This I Believe

Amanda - Davie, Florida
Entered on March 14, 2007

I have two mothers, two fathers, four sets of grandparents, and many aunts and uncles. I was adopted, and I have yet to meet my birthparents. I am sixteen years old and only recently gone back and taken an interest in where I come from. Through my search I’ve faced trials, but through my experiences I have begun to figure out who I am, and what I was put on this earth for. Because of my adoption, I believe in being proud of where you come from.

In 1990 there were strict rules in the adoption process. Regarded as “closed”, there was no contact between the birth parents and adoptive parents. No names were disclosed, and only sheets of paper with vague medical histories and short backgrounds on each birthparent were included. In my case I was lucky: my mom had found my mother’s name inadvertently through a nurse; and my father wrote my parents and me separate letters. He told my parents how brave they were adopting in me, and they were my parents- not he and my birthmother.

In my letter he wrote how much better a future I would have with my adoptive parents, and how incredibly special I was to be adopted. He, himself, was adopted, and had grown to love his parents for all they had sacrificed to get him. He told me to love my parents for all they had done, and that I was truly blessed to be in my situation. He hoped I would understand how special my life is. It is exactly that truth I had concluded myself.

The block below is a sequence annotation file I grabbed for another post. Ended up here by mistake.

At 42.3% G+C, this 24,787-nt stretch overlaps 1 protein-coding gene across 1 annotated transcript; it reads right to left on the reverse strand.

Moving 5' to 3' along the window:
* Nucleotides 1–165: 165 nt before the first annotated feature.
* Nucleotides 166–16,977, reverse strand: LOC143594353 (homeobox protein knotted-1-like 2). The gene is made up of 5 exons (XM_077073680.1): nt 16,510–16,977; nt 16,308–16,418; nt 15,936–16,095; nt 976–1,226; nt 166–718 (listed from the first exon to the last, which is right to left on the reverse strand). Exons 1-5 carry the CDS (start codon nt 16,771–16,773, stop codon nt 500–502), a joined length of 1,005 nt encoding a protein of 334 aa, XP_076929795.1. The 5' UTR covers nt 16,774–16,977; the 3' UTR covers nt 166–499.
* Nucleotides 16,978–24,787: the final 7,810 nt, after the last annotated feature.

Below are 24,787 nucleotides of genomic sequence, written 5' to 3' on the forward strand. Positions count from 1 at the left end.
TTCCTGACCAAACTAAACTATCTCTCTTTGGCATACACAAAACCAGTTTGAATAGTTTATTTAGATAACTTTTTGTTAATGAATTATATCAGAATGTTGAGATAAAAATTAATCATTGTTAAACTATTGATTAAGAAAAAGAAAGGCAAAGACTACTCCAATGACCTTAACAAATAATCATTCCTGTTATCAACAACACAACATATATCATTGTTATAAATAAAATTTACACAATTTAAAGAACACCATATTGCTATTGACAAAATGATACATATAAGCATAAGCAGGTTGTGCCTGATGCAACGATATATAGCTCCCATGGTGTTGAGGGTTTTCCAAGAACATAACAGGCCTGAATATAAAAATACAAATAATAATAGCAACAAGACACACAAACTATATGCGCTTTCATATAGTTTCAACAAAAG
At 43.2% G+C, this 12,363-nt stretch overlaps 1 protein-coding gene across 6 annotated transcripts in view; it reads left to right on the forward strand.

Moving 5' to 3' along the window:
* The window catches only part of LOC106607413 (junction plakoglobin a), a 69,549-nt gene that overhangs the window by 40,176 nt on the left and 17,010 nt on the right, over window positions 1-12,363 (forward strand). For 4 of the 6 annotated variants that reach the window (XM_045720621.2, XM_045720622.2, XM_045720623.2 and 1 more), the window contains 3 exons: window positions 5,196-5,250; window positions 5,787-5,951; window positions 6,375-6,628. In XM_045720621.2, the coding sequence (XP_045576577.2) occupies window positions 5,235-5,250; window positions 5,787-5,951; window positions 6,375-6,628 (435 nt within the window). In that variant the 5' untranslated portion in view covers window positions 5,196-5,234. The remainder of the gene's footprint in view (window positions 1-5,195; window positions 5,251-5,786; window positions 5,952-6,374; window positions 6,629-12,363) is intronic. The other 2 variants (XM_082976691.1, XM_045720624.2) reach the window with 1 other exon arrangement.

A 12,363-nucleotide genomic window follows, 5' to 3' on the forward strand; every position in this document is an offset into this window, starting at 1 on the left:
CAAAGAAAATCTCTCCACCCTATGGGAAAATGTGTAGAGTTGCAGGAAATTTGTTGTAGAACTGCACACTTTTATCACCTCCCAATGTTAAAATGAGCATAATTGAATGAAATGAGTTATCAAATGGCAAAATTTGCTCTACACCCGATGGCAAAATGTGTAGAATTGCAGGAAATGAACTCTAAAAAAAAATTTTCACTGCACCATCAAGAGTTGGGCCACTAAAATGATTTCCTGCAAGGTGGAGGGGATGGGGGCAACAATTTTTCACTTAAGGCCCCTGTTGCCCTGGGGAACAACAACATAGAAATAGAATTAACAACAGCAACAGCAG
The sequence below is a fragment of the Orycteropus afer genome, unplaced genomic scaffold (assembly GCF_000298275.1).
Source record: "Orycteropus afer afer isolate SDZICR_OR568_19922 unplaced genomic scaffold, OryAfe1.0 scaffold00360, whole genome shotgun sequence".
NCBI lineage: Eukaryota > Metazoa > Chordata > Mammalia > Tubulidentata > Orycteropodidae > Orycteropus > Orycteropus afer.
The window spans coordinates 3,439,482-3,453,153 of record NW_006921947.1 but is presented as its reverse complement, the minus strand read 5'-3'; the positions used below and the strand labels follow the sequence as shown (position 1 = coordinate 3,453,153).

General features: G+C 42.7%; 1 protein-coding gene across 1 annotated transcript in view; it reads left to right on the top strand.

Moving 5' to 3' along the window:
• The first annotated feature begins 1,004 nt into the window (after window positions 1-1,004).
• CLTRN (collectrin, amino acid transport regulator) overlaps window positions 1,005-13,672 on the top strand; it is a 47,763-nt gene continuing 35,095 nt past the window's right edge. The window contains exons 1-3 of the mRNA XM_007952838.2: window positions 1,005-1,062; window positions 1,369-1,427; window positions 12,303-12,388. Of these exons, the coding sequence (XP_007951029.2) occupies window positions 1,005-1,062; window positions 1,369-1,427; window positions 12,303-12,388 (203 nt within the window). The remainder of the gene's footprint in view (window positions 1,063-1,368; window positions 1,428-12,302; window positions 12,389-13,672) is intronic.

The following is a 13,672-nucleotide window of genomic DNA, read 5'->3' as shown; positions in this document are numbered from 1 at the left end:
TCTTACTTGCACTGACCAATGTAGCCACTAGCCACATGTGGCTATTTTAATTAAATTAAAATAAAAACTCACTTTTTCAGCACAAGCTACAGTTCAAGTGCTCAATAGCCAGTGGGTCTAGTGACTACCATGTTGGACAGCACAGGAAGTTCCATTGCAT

My “adoptive” parents are two of the most beautiful people I know. My mom is the strongest woman I have had the honor of knowing, and my dad is my role model and best friend. I will always love them unconditionally, knowing they are my parents, but there has always been something in me that longs for information about my birth parents. I have very little information about them- something I wish I could change- and the little I do know barely scratches the surface of who they were and how I am like them.

In some strange circumstance in which I will stand face-to-face with my birthparents, I want them to be proud of who their “daughter” is, and know how much I had come to appreciate how much they had done for me.

In my father’s letter, he said December 7 (my birthday) would be a day everyone concerned would always remember, and a day I will always regard with equal appreciation because of where I came from. It makes my birthday even more special knowing my parents remember me.

I am proud of my heritage- of my two mothers, two fathers, and countless other relatives. I believe our experiences make us stronger, and through learning of my heritage I have grown to love my life even more, knowing I am loved by so many people.